By: Tom Silvestri | Richmond Times Dispatch
Published: October 09, 2011
Now is the time to define one Richmond region for the future.
Depending on your perspective, job or critical assessment of potential, more than one region exists.
Like a robust selection of dress shirts, the region can be worn in a small, medium, large or X-large.
Maybe even a giant size exists, too, such as including more terrain between Northern Virginia and Hampton Roads. But that would depend on appetite and boldness.
Why reconsider the geographic composition now?
Contemplate a few opening reasons, which are by no means definitive.
Greater Richmond will need more girth, focused options and effective collaboration to better compete with other regions. Doing so would raise the value of our location on the Eastern Seaboard, our quality of life in general — and our lack of congestion.
The Richmond Metropolitan Statistical Area’s population grew 15 percent between 2000 and 2010 to more than 1,250,000.
The growth is uneven, which opens the door to efficiently solve similar problems or capture like opportunities across a broader area. Those would include improving educational attainment, installing regional transportation solutions, developing our work force for a new era, fostering health-care innovation, attacking stubborn poverty as it spreads from the city into the suburbs, embracing an increasingly diverse region, dealing with the housing foreclosure implications and planning for the aging baby boomers.
Also, the re-emergence of Fort Lee in its larger role as a logistics juggernaut will stretch the region’s core, putting more focus south of the James River.
Plenty of opportunities still exist along the region’s main arteries — originating interstates 95 (north and south) and 64 (east and west) as well as development potential along our outer ring of Interstate 295 and State Route 288. Political talk of tolls on I-95 may even help reinvent U.S. Route 1.
In a thought piece for the new think tank Richmond’s Future, Jack Berry restarts the discussion on how to define the Richmond region.
Berry’s 360-degree view comes from his role today heading Venture Richmond, the downtown booster group and big-events organizer, and his former role as county administrator in Hanover.
“I don’t know about you, but I’ve made more trips down I-95 in the last 12 months to see what’s going on than I have in the last 12 years,” Berry writes. “Which makes me wonder whether RVA should encompass more than just Richmond, and more than the Big Four.”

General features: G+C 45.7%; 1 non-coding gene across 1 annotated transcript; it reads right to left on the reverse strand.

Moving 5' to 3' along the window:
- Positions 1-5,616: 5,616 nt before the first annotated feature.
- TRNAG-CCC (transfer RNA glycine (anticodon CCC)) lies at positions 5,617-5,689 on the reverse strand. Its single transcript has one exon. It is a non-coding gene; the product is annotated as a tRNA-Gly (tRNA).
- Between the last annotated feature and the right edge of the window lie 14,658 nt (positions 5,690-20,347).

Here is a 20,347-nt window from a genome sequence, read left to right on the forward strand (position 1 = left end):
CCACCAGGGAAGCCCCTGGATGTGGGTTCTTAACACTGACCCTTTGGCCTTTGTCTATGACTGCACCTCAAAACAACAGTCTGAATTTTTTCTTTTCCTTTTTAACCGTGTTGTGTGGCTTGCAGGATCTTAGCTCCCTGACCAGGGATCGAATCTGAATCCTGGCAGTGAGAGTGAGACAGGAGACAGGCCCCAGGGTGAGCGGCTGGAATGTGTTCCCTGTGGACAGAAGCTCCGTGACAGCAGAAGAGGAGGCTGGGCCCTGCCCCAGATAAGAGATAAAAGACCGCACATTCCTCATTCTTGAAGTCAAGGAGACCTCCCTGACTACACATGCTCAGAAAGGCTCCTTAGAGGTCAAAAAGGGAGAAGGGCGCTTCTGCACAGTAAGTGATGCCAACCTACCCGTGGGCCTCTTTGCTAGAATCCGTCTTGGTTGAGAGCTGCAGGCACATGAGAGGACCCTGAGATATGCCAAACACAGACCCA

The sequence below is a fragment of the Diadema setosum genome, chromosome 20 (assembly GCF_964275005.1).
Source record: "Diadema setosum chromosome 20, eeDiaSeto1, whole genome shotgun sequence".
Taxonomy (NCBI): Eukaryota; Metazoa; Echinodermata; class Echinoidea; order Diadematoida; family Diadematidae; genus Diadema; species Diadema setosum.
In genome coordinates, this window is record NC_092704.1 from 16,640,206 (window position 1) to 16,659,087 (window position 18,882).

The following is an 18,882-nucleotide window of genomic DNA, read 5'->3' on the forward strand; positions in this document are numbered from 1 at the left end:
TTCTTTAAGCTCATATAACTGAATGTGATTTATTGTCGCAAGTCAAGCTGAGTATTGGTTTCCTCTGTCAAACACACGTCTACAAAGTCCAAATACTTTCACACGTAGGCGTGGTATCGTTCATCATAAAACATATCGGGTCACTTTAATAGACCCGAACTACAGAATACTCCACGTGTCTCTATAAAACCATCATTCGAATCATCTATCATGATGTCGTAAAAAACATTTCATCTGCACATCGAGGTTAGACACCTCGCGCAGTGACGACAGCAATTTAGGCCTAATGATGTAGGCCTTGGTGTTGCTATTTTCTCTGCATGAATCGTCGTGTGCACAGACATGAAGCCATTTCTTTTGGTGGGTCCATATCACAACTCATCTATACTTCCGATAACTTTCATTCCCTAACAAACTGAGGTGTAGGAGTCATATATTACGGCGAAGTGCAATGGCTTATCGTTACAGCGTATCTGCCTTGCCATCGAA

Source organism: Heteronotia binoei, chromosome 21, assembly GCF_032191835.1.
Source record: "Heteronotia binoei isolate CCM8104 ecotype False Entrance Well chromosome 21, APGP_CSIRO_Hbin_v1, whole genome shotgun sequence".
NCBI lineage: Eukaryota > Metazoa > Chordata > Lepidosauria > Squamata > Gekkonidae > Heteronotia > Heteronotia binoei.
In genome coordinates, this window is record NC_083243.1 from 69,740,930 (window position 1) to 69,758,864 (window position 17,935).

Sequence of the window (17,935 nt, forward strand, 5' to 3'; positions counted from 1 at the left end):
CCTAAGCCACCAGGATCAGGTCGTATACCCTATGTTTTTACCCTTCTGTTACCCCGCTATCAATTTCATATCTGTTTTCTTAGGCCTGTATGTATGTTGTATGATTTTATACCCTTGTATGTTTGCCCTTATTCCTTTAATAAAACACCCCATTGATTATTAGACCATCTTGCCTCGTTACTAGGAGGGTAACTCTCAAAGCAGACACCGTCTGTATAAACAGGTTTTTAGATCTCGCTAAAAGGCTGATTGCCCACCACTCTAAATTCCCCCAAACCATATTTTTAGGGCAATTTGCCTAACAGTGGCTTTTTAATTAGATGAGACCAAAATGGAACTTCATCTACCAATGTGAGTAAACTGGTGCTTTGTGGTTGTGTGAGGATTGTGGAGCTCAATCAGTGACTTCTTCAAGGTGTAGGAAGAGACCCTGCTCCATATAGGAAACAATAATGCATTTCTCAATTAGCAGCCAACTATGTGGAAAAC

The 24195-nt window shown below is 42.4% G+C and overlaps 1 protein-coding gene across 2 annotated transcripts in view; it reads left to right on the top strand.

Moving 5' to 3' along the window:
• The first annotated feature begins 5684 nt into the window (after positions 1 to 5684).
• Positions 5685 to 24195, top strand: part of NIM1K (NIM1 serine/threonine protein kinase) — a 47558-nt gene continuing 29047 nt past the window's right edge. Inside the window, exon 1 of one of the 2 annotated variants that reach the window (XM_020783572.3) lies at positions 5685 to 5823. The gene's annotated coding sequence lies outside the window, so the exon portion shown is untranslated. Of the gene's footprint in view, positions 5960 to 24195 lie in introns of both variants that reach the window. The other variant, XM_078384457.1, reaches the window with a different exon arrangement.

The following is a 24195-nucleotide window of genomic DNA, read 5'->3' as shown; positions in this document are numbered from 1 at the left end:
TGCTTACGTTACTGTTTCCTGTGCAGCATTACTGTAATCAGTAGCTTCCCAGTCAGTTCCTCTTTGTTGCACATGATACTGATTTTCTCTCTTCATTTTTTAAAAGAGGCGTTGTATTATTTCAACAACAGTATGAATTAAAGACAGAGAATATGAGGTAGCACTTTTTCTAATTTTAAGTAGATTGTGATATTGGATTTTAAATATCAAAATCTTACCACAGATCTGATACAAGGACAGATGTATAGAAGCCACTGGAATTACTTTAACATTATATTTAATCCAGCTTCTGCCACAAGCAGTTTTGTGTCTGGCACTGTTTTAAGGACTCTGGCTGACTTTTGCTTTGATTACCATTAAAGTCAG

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We all know what happens when we put on something that doesn’t fit right.
If you define the petite-size region as being just the city or either of its larger neighbors, then the small fit for our region would be Richmond and the counties with the first- and second-largest population, Chesterfield and Henrico. The three make up the Richmond Metropolitan Authority, which builds and operates major roadways and financed construction of The Diamond in the mid-1980s.
Medium will size up to the “Big Four” as the next largest county, Hanover, comes aboard. That foursome expects benefits from the Greater Richmond Partnership, which coordinates economic development marketing, recruitment and job expansion.
The region tries on the large by adding the components of the Richmond Regional Planning District Commission, which serves the Big Four and the adjacent counties of Goochland, Powhatan, New Kent and Charles City, along with the center of the universe, the town of Ashland. The Greater Richmond Chamber recently bulked up to fit this size as well.
X-large pushes the region out by adding nearby localities, including several from the Crater Regional Planning District: south, to pick up the Tri-Cities of Petersburg, Hopewell and Colonial Heights, along with the counties of Prince George, Sussex, Surry and Dinwiddie; east, to welcome the counties of King William and King and Queen; north, to pull in Caroline; and west, to include Amelia, Cumberland and Louisa.
Berry notes that the Metropolitan Statistical Area is what the Census Bureau uses to describe the Richmond region. The MSA includes the X-large group of localities, with the exception of Surry.
“The MSA constitutes a pretty powerful region,” writes Berry, who emphasizes the inclusion of all area colleges. “Not only does it include the Richmond financial district and the suburban office parks, it picks up the manufacturing base in the Hopewell area, and some big-ticket, high-tech employers like Rolls-Royce, and the fast-growing employment and knowledge base at Fort Lee.”
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One immediate action would be getting intimately comfortable with the size large region across all major activities — while sharpening the collaboration instincts within the X-large region. This certainly makes sense for planning and long-range projects that touch all of the region.
“If we began to think and act like a really big region, to include the entire MSA, what would that mean for regional institutions?” Berry asks. “What would our future look like if we planned like one region?
“What if our state legislators occasionally voted like one region? What functions are truly local and which ones are regional?”
In the meantime, Richmond’s Future, which is headed by former Virginia Commonwealth University President Eugene P. Trani, is collecting data and researching trends to pinpoint initiatives that will propel the Richmond region over the next 20 years.
Defining (or redefining, for long-time locals) the Richmond region is a critical first step.
“What do you think?” Berry concludes.
All of us should indeed think and offer views at www.richmondfuture.org. Share them with the Richmond Times-Dispatch.
Don’t sit on the sidelines for this deliberation. Our future is at stake.